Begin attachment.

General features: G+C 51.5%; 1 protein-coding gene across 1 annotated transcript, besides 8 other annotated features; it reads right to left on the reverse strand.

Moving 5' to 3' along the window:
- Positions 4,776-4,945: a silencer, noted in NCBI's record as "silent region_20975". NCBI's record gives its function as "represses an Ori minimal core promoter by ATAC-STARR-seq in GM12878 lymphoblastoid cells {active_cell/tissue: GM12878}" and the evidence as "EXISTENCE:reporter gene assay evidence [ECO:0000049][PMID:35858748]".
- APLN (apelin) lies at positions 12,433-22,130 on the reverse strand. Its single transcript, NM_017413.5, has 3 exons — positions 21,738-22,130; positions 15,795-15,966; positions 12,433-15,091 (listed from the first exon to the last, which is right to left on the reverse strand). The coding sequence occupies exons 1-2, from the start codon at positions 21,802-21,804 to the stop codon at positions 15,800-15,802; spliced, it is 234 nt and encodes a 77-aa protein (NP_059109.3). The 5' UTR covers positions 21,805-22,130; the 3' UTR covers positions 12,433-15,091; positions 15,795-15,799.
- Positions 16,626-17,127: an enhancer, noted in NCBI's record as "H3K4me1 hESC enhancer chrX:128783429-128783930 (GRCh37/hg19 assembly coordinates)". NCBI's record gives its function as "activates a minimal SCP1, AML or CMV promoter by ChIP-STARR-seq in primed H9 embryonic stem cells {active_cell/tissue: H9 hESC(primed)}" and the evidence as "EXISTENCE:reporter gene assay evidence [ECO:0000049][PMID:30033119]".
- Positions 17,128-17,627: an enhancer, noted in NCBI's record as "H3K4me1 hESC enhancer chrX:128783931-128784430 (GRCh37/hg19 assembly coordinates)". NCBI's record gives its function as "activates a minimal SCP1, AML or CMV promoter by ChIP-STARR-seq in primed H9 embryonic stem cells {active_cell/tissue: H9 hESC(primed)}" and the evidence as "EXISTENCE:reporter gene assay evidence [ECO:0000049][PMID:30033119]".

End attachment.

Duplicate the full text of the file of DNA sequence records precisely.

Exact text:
General features: G+C 51.5%; 1 protein-coding gene across 1 annotated transcript, besides 8 other annotated features; it reads right to left on the reverse strand.

Moving 5' to 3' along the window:
- Positions 4,776-4,945: a silencer, noted in NCBI's record as "silent region_20975". NCBI's record gives its function as "represses an Ori minimal core promoter by ATAC-STARR-seq in GM12878 lymphoblastoid cells {active_cell/tissue: GM12878}" and the evidence as "EXISTENCE:reporter gene assay evidence [ECO:0000049][PMID:35858748]".
- APLN (apelin) lies at positions 12,433-22,130 on the reverse strand. Its single transcript, NM_017413.5, has 3 exons — positions 21,738-22,130; positions 15,795-15,966; positions 12,433-15,091 (listed from the first exon to the last, which is right to left on the reverse strand). The coding sequence occupies exons 1-2, from the start codon at positions 21,802-21,804 to the stop codon at positions 15,800-15,802; spliced, it is 234 nt and encodes a 77-aa protein (NP_059109.3). The 5' UTR covers positions 21,805-22,130; the 3' UTR covers positions 12,433-15,091; positions 15,795-15,799.
- Positions 16,626-17,127: an enhancer, noted in NCBI's record as "H3K4me1 hESC enhancer chrX:128783429-128783930 (GRCh37/hg19 assembly coordinates)". NCBI's record gives its function as "activates a minimal SCP1, AML or CMV promoter by ChIP-STARR-seq in primed H9 embryonic stem cells {active_cell/tissue: H9 hESC(primed)}" and the evidence as "EXISTENCE:reporter gene assay evidence [ECO:0000049][PMID:30033119]".
- Positions 17,128-17,627: an enhancer, noted in NCBI's record as "H3K4me1 hESC enhancer chrX:128783931-128784430 (GRCh37/hg19 assembly coordinates)". NCBI's record gives its function as "activates a minimal SCP1, AML or CMV promoter by ChIP-STARR-seq in primed H9 embryonic stem cells {active_cell/tissue: H9 hESC(primed)}" and the evidence as "EXISTENCE:reporter gene assay evidence [ECO:0000049][PMID:30033119]".